A U.S. housing regulator plans new steps to encourage banks to lend to buyers with less than-perfect credit scores, according to two people with direct knowledge of the matter.
Melvin L. Watt, the director of the Federal Housing Finance Agency, will clarify in a speech next week when banks are required to buy back failing loans from Fannie Mae (FNMA) and Freddie Mac, said the people, who asked not to be identified because his plans aren't public. Lenders have complained they're hesitant to offer mortgages to riskier buyers, because its unclear what triggers requirements that they repurchase loans that go bad.
Watt will also discuss an effort that would allow borrowers to put down as little as 3 percent of the purchase price on loans backed by Fannie Mae and Freddie Mac, the people said.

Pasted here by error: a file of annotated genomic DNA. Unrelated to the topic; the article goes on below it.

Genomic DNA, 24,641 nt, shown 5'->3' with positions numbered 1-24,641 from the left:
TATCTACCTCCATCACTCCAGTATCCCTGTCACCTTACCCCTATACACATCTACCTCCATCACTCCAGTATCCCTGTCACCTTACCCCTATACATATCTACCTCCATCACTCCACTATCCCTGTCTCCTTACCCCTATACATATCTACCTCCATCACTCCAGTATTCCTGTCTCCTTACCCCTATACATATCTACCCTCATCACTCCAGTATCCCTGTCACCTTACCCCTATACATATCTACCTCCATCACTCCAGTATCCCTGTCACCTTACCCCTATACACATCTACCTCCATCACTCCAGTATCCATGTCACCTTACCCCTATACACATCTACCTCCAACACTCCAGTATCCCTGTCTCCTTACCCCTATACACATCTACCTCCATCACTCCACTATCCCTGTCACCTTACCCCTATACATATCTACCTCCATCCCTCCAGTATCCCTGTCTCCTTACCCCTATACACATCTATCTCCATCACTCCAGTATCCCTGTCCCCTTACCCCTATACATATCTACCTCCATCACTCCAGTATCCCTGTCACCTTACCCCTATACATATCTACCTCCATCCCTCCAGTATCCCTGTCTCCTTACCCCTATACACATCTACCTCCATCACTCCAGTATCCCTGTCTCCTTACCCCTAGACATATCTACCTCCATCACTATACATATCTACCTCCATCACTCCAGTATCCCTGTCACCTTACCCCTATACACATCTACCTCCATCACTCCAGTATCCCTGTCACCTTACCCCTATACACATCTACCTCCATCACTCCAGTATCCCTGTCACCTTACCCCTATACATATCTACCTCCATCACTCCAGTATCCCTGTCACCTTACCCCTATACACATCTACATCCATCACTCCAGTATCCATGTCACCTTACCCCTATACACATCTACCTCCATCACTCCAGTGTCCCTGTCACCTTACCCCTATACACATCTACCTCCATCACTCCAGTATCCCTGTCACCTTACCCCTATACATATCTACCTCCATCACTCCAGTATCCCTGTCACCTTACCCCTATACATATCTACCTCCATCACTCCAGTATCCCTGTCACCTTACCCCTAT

Under current rules, lenders are permanently exempted from buybacks on loans with a three-year clean payment history. Watt's announcement, to come Oct. 20 in Las Vegas at the annual Mortgage Bankers Association conference, will help lenders understand when those exemptions apply, the people said.
Fannie Mae and Freddie Mac (FMCC), which have been under U.S. conservatorship since 2008, buy mortgages and package them into bonds on which they guarantee payments of principal and interest. Watt's announcement is part of an effort to encourage banks to ease credit and follows a series of steps he first described in May.
Peter Garuccio, an FHFA spokesman, declined to comment.